The shoes that didn’t work

img_3448When I put on my shoes to go pace my friend at the Superior 100 trail race, I noticed something a bit more “air conditioned” about them. After 275 miles of hard trail work they had developed some blow-out holes on the upper. Those 13 miles at Superior were the final journey for those old Brooks Cascadias, but thankfully I had recently returned from TC Running company with something new.

Although the Brooks Cascadias have worked for me, I wanted to branch out. I was disappointed in their traction on wet surfaces, and they’re a bit of a bulkier/heavier shoe. After about 45 minutes of sampling different shoes I settled on the New Balance Hierro v3. They felt really comfortable running around the store, and I loved the bootie like construction that acts like you always have a gaiter. My wife has these shoes and they work well for her, so I took the plunge.

I took them out for a short 3 miler last week and things seemed OK, but I was immediately struck with how HOT the shoes are. The rubberized upper means that the shoe holds in a lot of heat, which I see as a benefit in the winter, but during the summer it was very noticeable. I decided to give them another shot with a 14 mile run this past weekend on my regular Elm Creek horse trail loop. This is where things took a turn for the worse.

img_3351On my first 7 mile loop I started to notice how much my foot was sliding off the footbed. I had heard that this could happen with this shoe from time to time, but my wife found it to not be a big deal (she has wider feet that are more snug in the shoe). However, I was finding myself feeling like I was sliding around a lot, despite being the proper size for my foot. Every downhill or piece of slanted trail gave me the sensation that my foot was leaving the shoe and entirely sliding off the footbed. I felt the edge of the midsole on multiple occasions, and I knew this wasn’t going to work for me. I adjusted the lacing three different times in that first loop, which helped somewhat, but not enough to get rid of the sliding sensation.

A little bit in to my second loop I started to really notice that something wasn’t right. I’m not sure if the unsteady feel of the shoes was causing me to tense my foot, but about 2 miles in to my second loop I was starting to feel a great deal of pain. When I finished the loop and arrived back at my car I was in tremendous discomfort, specifically along the outside-bottom of my right foot. I crawled in to the car and let my wife drive me home. I took off the shoe and immediately felt some relief, although not as much as I hoped for.

Once I was home and cleaned up, I took some pain killers, and laid down to get pressure off my foot. The pain had become very intense and I didn’t want to put any more weight on it than I had to. After an hour or so of lying around things seemed to settle down, and I was able to move more normally. I still felt like I had a large lump under my skin on that portion of my foot, but the pain had ebbed enough to get on with my day.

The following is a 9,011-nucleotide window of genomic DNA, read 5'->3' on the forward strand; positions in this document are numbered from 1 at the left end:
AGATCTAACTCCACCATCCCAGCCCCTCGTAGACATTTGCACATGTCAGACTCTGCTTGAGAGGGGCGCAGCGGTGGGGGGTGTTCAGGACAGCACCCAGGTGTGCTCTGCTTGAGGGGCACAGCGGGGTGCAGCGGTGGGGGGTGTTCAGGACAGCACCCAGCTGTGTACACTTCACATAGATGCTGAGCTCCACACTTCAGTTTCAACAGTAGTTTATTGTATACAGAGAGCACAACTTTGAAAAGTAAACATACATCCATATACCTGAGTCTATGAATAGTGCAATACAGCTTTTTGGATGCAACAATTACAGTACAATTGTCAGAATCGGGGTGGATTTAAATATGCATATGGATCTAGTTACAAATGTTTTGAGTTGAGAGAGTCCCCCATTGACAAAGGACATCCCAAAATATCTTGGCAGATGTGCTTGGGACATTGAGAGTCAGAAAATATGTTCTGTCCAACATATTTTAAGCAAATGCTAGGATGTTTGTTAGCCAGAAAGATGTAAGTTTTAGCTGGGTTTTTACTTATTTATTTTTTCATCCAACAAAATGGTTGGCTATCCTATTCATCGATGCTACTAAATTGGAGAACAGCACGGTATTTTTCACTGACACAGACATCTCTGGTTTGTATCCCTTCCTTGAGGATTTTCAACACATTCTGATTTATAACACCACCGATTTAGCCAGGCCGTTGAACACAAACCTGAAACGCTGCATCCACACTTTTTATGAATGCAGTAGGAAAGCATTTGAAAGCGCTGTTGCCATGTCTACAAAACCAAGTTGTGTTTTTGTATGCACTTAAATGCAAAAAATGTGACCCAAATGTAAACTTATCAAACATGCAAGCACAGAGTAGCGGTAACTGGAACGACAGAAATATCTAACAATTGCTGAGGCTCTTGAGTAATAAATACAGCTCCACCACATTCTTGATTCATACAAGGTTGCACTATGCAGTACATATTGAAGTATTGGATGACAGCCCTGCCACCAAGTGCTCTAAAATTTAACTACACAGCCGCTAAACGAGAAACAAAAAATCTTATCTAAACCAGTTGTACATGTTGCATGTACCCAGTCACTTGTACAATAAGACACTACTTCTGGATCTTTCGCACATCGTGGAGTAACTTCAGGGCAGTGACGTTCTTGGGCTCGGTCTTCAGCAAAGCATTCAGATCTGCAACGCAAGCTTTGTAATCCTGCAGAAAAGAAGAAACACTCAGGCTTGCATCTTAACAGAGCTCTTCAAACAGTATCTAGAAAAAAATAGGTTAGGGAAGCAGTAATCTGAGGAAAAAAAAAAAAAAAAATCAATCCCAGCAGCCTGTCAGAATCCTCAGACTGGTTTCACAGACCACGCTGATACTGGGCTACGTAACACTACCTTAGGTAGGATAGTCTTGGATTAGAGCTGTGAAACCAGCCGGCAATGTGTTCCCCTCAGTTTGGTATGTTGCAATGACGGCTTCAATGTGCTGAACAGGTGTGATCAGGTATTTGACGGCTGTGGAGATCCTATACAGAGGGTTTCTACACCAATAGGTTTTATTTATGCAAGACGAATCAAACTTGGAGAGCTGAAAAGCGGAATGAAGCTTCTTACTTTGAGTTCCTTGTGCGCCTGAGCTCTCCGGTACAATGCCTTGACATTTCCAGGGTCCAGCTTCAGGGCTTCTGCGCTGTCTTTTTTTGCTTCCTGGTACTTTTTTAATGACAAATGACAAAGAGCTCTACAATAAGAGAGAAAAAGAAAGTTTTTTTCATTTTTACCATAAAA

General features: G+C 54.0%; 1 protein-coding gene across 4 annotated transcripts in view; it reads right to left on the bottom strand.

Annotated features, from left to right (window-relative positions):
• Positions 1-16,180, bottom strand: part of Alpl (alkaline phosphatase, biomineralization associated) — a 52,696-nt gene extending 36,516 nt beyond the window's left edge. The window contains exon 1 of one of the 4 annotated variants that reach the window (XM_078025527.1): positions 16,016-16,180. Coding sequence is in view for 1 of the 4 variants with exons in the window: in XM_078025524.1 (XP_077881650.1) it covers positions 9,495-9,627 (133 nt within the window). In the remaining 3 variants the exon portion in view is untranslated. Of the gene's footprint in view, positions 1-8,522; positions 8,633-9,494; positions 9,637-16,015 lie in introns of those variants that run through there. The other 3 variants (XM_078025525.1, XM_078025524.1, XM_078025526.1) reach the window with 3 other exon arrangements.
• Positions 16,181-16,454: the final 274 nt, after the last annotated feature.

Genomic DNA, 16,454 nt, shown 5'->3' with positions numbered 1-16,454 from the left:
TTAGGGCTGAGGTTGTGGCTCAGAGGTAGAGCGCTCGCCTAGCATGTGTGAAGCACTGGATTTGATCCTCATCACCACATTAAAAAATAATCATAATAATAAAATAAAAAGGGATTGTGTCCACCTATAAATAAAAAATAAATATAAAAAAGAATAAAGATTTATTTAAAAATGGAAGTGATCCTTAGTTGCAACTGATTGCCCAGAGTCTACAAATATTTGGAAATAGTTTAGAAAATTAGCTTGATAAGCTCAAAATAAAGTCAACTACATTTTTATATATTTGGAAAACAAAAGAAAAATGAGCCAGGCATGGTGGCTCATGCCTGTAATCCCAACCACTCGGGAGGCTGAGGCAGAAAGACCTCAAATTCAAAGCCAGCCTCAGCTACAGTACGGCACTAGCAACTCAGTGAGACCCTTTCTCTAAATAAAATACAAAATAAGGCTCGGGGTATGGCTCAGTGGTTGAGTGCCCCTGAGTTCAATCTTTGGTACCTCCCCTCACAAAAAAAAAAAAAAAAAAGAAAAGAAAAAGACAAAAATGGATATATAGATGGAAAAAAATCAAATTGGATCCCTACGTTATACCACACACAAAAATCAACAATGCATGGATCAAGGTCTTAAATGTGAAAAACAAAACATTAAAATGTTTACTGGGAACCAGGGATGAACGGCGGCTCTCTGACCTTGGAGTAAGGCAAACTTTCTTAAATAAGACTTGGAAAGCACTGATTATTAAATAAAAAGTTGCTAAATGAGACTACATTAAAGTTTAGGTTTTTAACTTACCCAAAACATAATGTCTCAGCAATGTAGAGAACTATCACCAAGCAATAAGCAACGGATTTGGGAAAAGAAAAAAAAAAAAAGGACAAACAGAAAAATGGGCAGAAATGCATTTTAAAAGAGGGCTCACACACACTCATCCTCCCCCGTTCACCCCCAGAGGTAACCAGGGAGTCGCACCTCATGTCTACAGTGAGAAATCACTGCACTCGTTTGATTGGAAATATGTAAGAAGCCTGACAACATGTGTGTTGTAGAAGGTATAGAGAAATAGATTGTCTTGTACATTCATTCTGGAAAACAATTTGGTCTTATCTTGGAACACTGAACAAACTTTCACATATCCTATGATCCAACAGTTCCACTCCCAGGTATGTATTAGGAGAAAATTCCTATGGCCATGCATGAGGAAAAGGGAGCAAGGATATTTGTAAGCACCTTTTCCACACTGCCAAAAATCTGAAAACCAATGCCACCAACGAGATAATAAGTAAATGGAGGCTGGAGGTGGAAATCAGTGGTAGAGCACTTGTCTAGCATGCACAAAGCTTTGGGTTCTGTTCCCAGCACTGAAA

I was scheduled to sweep the O’Brien 10 Mile Trail Race on Sunday morning, and I was very concerned that I wouldn’t be able to do much more than stand at the finish line in my condition. I messaged the RD, and he said to show up and we’ll play it by ear, depending on how my foot was feeling. I went to bed that night feeling OK, and by morning things had seemed to return to about 85% of normal. I headed to the race, this time wearing my regular road shoes, and decided to give sweeping a go.

Myself, and two other sweepers (John and Rick) headed out and I was immediately convinced that the issue had been the New Balance shoes. I was able to power hike, and occasionally jog, the entirety of the 10 mile course with none of the discomfort I had experienced just the day before. After three hours on my feet I wasn’t any worse for wear than I would expect after 6 hours of total trail movement over two days. I’m still a bit stiff and sore today, but the acute issue is no more.

I’m not totally sure what the issue with these shoes are, but it’s obvious that they don’t work for me. Last night I went online and ordered some Cascadias and Peregrines, in models that I know both work for me. I’m sad that the New Balance experiment didn’t work, but when push comes to shove, I need my feet to feel good. Hours and hours of trail time requires feet that are functional, and despite all the other cool features of the Hierro, I can’t risk doing damage to myself.

That’s my shoe story for today. I know that the Hierro’s work great for other people, so perhaps this whole blog entry is a long-winded For Sale advertisement for a pair of 9.5 mens NB Hierro’s. However, for myself, it’s back to things that I know are tried and true.

 

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